Traditional yak management in the Indian states is similar to that practised in countries like Bhutan, Nepal and the Tibetan Autonomous Region of China. An open seasonal migratory system is, however, confined to particular areas due to restrictions placed on movement by the different tribal clans. A considerable part of the high hills in the alpine region is stony and difficult terrain for grazing, with only small pockets of green meadow and the availability of water (Pal, 1993b). The social structure of the clans influences yak keeping. In Arunachal Pradesh, for example, a yak herder pays a royalty for the grazing right in the alpine area if he is not a member of the clan that has the rights to the area. Any numbers of herders are permitted to graze their animals, irrespective of the carrying capacity of the area, provided this is not opposed by the other occupants. The extra animals thus brought on to the grazing lead to over grazing and this has, in turn, resulted in the deterioration of the grazing land. The concept of stocking rate appears to be irrelevant to the village heads so long as they receive their royalty. A tenant system of yak rearing was once very popular. Affluent people owning a number of yak used to give away the right to their animals to small herders in return for a pre-arranged quantity of produce, such as churpi (wet cheese) or butter. This tenant system is gradually declining in popularity.

In the traditional seasonal migratory system, the alpine pastures (4 500 m and above) are grazed for the four months of June to September. The middle hills (3 500 - 4 500 m) are grazed from March to May as the animals migrate up to the high pastures and again on their return during October and November. The winter (December to the end of February) is then spent on grazing below 3 000 m.

This scheme is common to most yak herders in India. During the three peak-winter months the herders and their families stay in the village, and their yak graze adjoining pastures alongside other cattle, sheep and ponies. This concentration of stock during the winter has also led to a marked deterioration of the pastures and a consequent increase in the weed population. Occasionally, these weed components have been found to be toxic to yak (as recorded by Winter et al., 1994; Mondal et al., 1998).

Evaluation of alpine pastures at four sites (4 000 - 4 300 m) in the summer identified about 25 plant species of which only four were grasses (Carex sp, Cyperus vesiculosa and Festuca rubra) and the rest were herbaceous. Plant density varied from 1 742 per sq m to 3 988 per sq m with height varying from 9 - 10 cm (Pal et al., 1993).

As elsewhere, lack of winter feed leads to heavy weight loss (25 - 30 percent) of yak over that period, requiring recovery and new weight gain during the summer months. Efforts to improve the supply of winter feed by the introduction of different varieties of exotic, cold-temperate grasses has not been successful; new efforts may be directed at improving local grasses and other edible species.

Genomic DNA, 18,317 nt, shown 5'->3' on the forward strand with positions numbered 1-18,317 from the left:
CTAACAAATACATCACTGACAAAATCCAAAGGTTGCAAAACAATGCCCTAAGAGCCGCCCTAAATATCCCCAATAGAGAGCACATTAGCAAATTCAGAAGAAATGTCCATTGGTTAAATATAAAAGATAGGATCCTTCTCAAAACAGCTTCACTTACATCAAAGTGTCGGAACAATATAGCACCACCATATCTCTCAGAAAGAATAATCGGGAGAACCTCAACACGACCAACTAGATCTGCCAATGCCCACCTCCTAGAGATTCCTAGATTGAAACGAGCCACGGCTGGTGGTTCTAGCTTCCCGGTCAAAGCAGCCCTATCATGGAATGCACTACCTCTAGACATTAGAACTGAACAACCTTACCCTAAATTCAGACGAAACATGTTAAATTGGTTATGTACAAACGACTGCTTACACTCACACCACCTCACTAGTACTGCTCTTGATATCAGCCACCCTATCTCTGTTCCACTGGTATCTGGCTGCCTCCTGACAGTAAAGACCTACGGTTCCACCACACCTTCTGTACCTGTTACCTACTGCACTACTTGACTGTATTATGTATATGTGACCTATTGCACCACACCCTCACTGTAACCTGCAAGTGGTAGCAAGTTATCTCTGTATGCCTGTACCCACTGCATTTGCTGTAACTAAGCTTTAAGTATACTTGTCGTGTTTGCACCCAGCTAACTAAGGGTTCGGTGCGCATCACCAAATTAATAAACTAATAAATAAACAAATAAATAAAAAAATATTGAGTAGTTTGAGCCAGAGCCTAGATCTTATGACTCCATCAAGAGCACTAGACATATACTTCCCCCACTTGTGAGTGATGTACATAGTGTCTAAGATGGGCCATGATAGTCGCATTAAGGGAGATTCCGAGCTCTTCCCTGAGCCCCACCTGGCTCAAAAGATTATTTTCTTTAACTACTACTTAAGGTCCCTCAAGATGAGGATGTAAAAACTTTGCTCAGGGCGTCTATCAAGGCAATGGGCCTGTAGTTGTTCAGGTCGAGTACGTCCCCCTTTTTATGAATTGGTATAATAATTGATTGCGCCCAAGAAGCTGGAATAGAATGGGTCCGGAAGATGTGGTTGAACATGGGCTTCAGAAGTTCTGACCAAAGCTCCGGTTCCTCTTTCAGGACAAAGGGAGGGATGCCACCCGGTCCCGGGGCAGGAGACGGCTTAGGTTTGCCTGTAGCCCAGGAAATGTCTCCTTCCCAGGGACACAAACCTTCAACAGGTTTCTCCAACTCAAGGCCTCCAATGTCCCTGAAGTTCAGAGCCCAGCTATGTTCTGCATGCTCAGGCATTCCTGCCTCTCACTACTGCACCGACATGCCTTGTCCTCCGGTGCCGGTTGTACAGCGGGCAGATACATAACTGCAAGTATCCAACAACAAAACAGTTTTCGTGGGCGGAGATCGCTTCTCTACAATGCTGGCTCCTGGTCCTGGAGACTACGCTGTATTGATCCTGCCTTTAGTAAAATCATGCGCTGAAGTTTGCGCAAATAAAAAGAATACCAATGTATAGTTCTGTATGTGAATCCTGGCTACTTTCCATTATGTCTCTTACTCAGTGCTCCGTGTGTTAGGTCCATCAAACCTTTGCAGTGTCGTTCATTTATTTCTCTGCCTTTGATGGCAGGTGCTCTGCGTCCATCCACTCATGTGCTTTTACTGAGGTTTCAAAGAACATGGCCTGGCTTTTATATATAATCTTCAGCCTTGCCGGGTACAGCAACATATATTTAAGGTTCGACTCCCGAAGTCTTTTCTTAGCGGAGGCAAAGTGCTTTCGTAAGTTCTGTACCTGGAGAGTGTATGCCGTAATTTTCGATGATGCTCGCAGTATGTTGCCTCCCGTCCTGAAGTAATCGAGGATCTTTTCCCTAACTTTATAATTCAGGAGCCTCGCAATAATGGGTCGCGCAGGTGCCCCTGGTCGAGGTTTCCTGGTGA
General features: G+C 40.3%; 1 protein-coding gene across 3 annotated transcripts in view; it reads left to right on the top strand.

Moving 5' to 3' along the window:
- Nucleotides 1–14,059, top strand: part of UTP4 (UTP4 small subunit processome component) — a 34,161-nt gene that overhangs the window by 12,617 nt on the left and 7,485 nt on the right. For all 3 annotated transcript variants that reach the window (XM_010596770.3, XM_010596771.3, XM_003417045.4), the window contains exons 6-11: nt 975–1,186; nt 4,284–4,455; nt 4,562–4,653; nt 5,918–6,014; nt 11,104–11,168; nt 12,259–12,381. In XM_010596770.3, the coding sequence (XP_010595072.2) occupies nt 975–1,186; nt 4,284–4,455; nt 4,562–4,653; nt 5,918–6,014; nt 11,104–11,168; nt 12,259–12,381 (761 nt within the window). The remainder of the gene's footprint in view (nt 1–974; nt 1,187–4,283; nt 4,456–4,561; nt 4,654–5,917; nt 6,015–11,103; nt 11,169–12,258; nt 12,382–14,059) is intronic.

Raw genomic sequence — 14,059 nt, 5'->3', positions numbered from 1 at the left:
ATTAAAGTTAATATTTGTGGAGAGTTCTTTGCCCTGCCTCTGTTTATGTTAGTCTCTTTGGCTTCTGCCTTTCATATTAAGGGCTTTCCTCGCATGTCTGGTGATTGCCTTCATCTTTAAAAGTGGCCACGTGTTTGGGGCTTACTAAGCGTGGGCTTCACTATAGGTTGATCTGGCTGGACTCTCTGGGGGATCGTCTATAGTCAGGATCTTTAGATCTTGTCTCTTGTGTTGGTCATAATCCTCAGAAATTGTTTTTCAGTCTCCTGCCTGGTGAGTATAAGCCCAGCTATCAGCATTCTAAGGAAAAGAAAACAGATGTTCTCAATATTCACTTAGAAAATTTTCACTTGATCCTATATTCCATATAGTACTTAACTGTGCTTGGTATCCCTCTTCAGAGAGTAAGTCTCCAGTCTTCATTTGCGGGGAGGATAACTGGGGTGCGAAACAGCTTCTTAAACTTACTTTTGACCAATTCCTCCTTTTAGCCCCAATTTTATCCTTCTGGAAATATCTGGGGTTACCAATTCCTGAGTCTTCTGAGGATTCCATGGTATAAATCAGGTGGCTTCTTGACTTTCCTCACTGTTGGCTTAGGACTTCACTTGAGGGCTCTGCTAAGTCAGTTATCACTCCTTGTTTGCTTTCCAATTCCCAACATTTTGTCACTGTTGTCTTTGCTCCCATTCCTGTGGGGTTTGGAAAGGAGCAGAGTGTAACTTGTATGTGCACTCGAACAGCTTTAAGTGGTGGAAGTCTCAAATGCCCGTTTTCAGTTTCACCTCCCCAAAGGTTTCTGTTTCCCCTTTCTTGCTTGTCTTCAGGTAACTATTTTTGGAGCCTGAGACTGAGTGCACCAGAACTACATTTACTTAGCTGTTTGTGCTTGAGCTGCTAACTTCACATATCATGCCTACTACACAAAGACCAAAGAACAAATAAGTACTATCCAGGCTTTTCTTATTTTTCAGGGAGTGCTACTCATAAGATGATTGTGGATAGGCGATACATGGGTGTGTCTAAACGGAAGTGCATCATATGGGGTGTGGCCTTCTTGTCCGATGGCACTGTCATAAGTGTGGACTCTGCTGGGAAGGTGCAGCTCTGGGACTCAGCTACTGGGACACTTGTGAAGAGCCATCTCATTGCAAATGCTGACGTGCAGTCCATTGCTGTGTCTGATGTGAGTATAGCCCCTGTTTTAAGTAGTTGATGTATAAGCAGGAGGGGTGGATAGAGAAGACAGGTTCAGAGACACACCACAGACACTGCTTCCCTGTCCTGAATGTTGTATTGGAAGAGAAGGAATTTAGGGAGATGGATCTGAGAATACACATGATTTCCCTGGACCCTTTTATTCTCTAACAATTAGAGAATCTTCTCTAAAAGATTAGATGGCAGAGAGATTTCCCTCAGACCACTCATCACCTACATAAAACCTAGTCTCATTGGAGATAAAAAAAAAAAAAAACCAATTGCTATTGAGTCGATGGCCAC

The most likely cost-effective strategy for reducing winter weight loss of yak, apart from improved grazing management, may come from providing locally available roughages treated with urea, as a supplement to grazing. Preliminary trials with yak in India suggest an improvement in crude protein digestibility but, perhaps due to the small scale of the trials, have not yet shown significant effects in dry matter intake or on body weight changes (Pal et al., 2002; see Chapters 8 and 14).

Yak diseases

Disease among yak is most prevalent when the animals are on the mid-range and lower-range pastures from October to May. The diseases reported are similar to those in Chapter 9 but with a particular prevalence of ticks and lice. Helminth infections are especially common in calves where these can cause heavy mortality. Among viral diseases, Foot and Mouth disease is the most serious but seasonal, with highest incidences recorded in February and March. As already noted as a consequence of overgrazing, the intake of toxic weeds - pyrrolizidone alkaloid in Senecio in particular - has created problems (Mondal et al. 1998).

Reproduction and production

Under Indian conditions, the reproductive performance of yak is similar to that recorded in other yak-rearing countries. Typically, puberty in females first appears around 36 - 40 months of age when body weight is on average 184 ± 8 kg (79 percent of mature size). Oestrus cycle length is 20.1 ± 1.3 days and oestrus length 6 - 31 hours with an average of 15 ± 6. Most yak cows calve only once in every two years.

Males appear to be sexually mature at five years old when they have attained their final body weight and a scrotal circumference of around 27 cm (26.3 ± 1.3) - an increase in that circumference from the age of three years of 9 cm (Mohanty et al., 1999).